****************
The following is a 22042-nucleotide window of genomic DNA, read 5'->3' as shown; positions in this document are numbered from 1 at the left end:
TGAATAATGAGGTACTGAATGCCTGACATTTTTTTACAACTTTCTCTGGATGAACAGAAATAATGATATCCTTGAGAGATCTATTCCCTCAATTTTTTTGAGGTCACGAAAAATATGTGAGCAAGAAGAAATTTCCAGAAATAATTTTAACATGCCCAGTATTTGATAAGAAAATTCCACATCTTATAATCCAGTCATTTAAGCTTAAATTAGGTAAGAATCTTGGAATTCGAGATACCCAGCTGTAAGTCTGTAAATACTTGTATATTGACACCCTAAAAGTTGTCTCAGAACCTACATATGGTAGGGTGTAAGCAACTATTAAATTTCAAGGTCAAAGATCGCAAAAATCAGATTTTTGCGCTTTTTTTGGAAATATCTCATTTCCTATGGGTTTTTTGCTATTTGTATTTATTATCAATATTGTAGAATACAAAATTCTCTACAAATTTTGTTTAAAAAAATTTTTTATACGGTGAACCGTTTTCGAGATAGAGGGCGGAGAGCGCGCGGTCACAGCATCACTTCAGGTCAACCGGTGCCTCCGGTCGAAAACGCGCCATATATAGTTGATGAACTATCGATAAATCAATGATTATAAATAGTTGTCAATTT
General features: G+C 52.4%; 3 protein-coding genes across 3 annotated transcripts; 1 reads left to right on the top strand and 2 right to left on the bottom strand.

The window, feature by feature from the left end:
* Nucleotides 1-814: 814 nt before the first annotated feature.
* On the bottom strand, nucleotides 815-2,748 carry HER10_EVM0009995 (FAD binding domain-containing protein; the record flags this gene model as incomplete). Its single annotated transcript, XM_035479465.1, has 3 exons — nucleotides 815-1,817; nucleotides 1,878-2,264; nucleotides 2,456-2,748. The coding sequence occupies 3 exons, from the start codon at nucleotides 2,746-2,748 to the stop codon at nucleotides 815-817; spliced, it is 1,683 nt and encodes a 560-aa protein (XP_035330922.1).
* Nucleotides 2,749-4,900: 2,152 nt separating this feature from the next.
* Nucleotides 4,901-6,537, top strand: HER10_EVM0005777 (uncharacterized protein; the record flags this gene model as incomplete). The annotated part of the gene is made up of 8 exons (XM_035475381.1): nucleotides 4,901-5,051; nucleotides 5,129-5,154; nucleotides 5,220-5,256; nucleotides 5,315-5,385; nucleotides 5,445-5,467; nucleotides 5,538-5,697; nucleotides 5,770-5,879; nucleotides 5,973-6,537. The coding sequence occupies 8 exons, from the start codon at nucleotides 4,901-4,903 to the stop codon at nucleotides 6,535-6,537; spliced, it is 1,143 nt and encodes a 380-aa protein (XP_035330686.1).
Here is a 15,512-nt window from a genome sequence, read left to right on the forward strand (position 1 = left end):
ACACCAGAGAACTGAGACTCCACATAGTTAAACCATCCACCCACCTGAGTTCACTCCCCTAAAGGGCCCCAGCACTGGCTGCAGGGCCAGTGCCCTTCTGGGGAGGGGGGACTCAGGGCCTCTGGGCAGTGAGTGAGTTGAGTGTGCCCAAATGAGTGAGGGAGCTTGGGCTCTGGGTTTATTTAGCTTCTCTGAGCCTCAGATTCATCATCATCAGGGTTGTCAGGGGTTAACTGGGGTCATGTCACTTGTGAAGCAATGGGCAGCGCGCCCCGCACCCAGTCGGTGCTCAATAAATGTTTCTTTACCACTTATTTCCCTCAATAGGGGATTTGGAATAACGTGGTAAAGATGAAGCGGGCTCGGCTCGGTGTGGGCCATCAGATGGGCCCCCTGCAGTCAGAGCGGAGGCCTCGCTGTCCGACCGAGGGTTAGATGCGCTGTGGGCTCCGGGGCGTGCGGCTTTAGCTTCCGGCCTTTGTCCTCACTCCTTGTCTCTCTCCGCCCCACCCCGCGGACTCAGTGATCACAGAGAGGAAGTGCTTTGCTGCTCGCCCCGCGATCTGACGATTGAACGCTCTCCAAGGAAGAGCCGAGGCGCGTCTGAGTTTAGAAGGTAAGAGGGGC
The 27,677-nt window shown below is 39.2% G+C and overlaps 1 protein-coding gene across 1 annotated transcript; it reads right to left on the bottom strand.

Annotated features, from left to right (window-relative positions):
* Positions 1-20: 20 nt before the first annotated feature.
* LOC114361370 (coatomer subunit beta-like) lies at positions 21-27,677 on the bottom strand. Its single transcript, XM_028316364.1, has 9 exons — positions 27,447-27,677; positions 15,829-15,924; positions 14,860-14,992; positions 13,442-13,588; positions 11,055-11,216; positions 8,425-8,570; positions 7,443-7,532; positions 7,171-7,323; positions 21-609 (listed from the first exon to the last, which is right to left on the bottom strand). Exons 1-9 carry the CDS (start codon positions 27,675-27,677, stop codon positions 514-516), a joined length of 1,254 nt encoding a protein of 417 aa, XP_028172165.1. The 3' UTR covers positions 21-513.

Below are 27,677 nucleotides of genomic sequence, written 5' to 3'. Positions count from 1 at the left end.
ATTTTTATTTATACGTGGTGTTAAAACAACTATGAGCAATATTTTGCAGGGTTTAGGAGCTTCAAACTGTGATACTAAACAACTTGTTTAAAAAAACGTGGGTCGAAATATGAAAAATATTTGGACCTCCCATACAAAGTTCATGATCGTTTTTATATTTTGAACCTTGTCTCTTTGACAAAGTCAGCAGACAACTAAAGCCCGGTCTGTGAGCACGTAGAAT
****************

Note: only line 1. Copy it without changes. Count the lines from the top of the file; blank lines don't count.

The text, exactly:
The following is a 22042-nucleotide window of genomic DNA, read 5'->3' as shown; positions in this document are numbered from 1 at the left end: